Stegomastodon mirificus is known from NMNH 10707, a roughly 30-year-old male, of which most of the skeleton has been found. Alive, it stood about 2.6 m tall, with a weight around 5 tonnes. Like modern elephants, but unlike most of its closer relatives, it had just two tusks, which curved upward and were about 1.8 -3.5 m long. The tall, head and robust lower jaw suggest a strong vertical bite. Stegomastodon's molars were covered in enamel and had a complex pattern of ridges and knobbly protrusions on them, giving the creature a large chewing surface that suggests it was a grazer. During the early Irvingtonian, Stegomastodon was replaced by Mammuthus, which was presumably a more efficient grazer.
Notiomastodon (Notiomastodon platensis (Ameghino, 1888))
Dimensions: length - 4,25 - 4,5 m, height - 2 -2,5 m, weight - 3500 -4300 kg
Temporal range: during the Pleistocene - Holocene epoch of South America (~1.8–0.006 Ma )
Notiomastodon is an extinct proboscidean genus of gomphotheres (a distant relative to modern elephants) endemic to South America from the Pleistocene to the Holocene living for about 1.8 million years. N. platensis is known from MECN 82, a 35-year-old male that would be around 2.52 m tall, with an estimated weight of 4.4 tonnes. It had two tusks (one on either side of its trunk), like other members of the Gomphotheriidae. Unlike close relative Cuvieronius, its tusks were not twisted, but their length and shape are observed as greatly variable depending on the individual.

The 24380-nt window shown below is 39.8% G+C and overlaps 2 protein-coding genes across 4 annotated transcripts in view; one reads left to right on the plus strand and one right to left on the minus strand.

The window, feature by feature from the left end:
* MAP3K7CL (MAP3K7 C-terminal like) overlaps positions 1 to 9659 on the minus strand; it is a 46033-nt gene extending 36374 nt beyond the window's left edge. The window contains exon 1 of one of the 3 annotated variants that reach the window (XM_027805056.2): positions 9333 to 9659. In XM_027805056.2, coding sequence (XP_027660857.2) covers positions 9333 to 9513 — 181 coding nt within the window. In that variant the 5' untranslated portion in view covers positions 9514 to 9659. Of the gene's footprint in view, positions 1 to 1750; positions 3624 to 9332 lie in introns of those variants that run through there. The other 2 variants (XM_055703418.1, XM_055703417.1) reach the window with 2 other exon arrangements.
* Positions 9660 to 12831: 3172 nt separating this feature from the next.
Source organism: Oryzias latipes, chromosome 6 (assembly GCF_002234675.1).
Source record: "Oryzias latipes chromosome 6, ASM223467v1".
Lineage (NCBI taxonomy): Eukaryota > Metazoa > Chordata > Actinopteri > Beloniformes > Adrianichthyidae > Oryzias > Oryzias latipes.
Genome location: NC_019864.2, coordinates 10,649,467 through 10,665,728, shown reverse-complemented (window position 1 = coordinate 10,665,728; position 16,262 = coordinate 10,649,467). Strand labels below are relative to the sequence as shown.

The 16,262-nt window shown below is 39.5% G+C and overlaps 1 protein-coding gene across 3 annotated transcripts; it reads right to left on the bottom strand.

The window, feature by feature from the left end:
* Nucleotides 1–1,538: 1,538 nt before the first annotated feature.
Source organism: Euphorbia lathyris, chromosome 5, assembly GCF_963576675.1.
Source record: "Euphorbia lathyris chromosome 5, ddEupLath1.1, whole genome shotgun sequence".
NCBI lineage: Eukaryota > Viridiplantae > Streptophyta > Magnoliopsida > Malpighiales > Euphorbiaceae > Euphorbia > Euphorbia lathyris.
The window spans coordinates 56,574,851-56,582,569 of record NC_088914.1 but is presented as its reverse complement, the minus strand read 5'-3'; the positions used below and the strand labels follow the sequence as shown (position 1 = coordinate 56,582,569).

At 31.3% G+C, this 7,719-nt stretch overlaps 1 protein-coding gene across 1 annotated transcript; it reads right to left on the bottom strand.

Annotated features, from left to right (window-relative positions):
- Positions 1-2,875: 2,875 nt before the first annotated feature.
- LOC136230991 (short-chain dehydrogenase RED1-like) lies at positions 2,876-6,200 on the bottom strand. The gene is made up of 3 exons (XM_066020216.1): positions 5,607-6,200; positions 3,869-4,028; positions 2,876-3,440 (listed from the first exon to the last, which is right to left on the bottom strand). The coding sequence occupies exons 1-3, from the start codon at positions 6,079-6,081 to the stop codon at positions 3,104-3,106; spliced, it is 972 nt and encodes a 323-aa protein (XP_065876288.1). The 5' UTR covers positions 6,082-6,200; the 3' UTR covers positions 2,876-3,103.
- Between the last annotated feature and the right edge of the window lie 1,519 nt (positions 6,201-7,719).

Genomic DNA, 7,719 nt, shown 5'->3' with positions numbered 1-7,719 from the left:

Notiomastodon belongs to the family Gomphotheriidae, a group of animals distantly related to modern elephants and mammoths. Notiomastodon seems to have had a 4-million-year-long ghost lineage, diverging from the clade that contains Rhynchotherium and Cuvieronius around the Late Miocene. This would imply that Notiomastodon had been evolving in southern Central America, where the fossils are poorly sampled, prior to its migration into South America during the Pliocene or Pleistocene.
Notiomastodon has been described as the 'lowland gomphothere'.The genus tended to inhabit seasonally dry, open forests, with a range lining most of the South American coastline and lowland interior, bar the Guiana Shield, with particularly large concentrations along the coast of Peru and in northeastern Brazil. In contrast, the other representative of South American gomphotheres, Cuvieronius, inhabited the mountainous Andes region from Ecuador to southern Peru and Bolivia, as well as lowland areas in north-east Peru.
The diet composition of Notiomastodon varied widely depending on location, but probably primarily consisted of a mix of C3 shrubs and C4 grasses, whilst also serving as a primary disperser of the seeds for a variety of different plant species.